Gentle rains and typhoons

PERSPECTIVE - Cherry Piquero Ballescas (The Freeman) - October 22, 2020 - 12:00am

Typhoon Pepito was reported to be exiting the Philippines Wednesday, but after battering many areas of Luzon.

Before Pepito, Cebu was not spared from the heavy rains brought by Typhoon depression Ofel. Both Pepito and Ofel once again exposed the vulnerability of many areas of the Philippines to floods and landslides.

Despite knowing that the Philippines lies within the natural disaster belt -- typhoon , earthquake, volcanic eruption -- how many national and local government officials have paid serious attention to the need to protect people especially from these disasters? Where are the sustainable, comprehensive and effective anti-disaster plans and policies locally and nationally?

Metro Cebu, for example, experienced Ofel’s heavy downpour from 6:30 to past 9 in the evening which caused riverbanks to burst, floods in roads and highways, vehicles to be stalled and sadly, damage and loss to property and lives.

Improperly managed plastic and other wastes plus the absence of an effective, functional drainage system for the whole Metro Cebu will always translate to floods and damage to property and lives.

A comprehensive disaster management plan had been and continues to be urgently needed, one that systematically and simultaneously addresses the waste and drainage problems that aggravate flooding and endanger people and the communities.

Now, displaced persons have to be evacuated to safe centers which need to address social distancing and other added health protocols vs Covid. How ready is Metro Cebu and other areas of the Philippines for managing disasters within Covid?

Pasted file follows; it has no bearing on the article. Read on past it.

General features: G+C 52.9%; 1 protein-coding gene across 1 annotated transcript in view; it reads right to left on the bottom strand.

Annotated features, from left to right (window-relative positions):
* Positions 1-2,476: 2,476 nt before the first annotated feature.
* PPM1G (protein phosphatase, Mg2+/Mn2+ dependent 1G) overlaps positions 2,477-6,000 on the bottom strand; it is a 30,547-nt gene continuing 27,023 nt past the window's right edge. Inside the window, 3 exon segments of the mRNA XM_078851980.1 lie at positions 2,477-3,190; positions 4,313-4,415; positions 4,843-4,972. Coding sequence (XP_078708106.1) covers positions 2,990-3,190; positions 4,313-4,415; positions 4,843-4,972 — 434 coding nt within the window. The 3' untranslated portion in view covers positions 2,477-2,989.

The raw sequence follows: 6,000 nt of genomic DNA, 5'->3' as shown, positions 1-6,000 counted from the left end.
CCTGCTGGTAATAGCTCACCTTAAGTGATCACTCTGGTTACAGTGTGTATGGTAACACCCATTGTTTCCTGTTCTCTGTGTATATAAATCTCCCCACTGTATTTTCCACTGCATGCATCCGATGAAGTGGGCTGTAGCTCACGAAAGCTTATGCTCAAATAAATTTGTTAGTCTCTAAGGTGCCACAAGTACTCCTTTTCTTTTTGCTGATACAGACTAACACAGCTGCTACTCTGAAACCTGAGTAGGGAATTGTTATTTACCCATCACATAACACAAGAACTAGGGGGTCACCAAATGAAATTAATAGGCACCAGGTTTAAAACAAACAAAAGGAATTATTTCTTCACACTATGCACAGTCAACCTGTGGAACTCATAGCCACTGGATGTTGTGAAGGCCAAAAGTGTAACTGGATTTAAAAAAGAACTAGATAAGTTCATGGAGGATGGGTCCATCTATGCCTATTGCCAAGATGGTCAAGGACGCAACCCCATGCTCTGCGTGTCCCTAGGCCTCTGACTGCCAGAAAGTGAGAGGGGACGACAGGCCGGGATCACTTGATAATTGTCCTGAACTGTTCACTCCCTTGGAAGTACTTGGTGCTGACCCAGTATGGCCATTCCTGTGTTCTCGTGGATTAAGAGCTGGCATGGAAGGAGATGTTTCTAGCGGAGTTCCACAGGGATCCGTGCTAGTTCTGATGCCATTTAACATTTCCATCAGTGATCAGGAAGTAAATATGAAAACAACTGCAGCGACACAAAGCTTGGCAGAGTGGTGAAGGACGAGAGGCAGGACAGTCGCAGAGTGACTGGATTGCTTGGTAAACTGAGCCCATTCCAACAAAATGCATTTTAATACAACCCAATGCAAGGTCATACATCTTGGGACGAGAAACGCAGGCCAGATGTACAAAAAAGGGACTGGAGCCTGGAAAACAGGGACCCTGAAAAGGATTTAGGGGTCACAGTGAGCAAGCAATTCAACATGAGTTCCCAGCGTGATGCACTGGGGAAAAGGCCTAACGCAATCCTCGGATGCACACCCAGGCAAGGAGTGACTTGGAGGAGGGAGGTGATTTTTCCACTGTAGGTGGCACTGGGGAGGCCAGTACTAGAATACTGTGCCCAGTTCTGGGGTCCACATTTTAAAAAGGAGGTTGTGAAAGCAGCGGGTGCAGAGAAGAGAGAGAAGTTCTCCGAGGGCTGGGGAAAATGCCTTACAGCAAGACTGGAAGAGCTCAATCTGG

Sadly, then as now, the most vulnerable of all, the poor, will bear the brunt of ignored essential priorities like effective comprehensive disaster management plans and policies. Is it humane to leave the poor to die because of Covid or hunger or floods and other disasters?

How can genuine public servants continue to ignore the importance of an effective, comprehensive anti-flood and drainage project for the benefit of all? Why are unnecessary roads, bridges, airports prioritized more than projects that save lives of the vulnerable millions?

Within the pandemic, more typhoons are expected and God forbid, other disasters too. May genuine public servants finally heed the needs of the millions of vulnerable Filipinos by putting in place effective systems for immediately responding to and managing single or compounded, simultaneous disasters all throughout our country.

Typhoons remind us that heavy rains have the power to destroy life. Gratefully, on the other hand, gentle rains have the power to give life to people, plants, the world around us.

These inspired notes about the rain.

“Do not be angry with the rain; it simply does not know how to fall upwards.” (Vladimir Nabokov)

“The rain falls because the sky can no longer handle its heaviness. Just like tears, it falls because the heart can no longer handle the pain.” (writer unknown)

Another calls attention to the value of the rain -- “everyone wants happiness but no one wants pain. But you can’t make a rainbow without a little rain.”

John Mark Green wrote -- “when it rains, the world softens around the edges; streets and sidewalks become a liquid mirror onto which lights and colors bleed. When it rains, everything becomes beautiful…for a while.”

Delighted children and adults who play and get wet under the gentle rains couldn’t agree more!

“Rains come and go as if to home --  sometimes wandering in clouds, other times, running into rising streams, singing all the way home-kissing leaves, tapping trees.”

“With the rain upon the land, nature’s beauty shall obtain. God gives us His helping hand by furnishing us the rain. Helps us grow to see His light, the sun to heal life’s pain. God will furnish sun beams bright after the downpour of the rain.” (Mae Stein)

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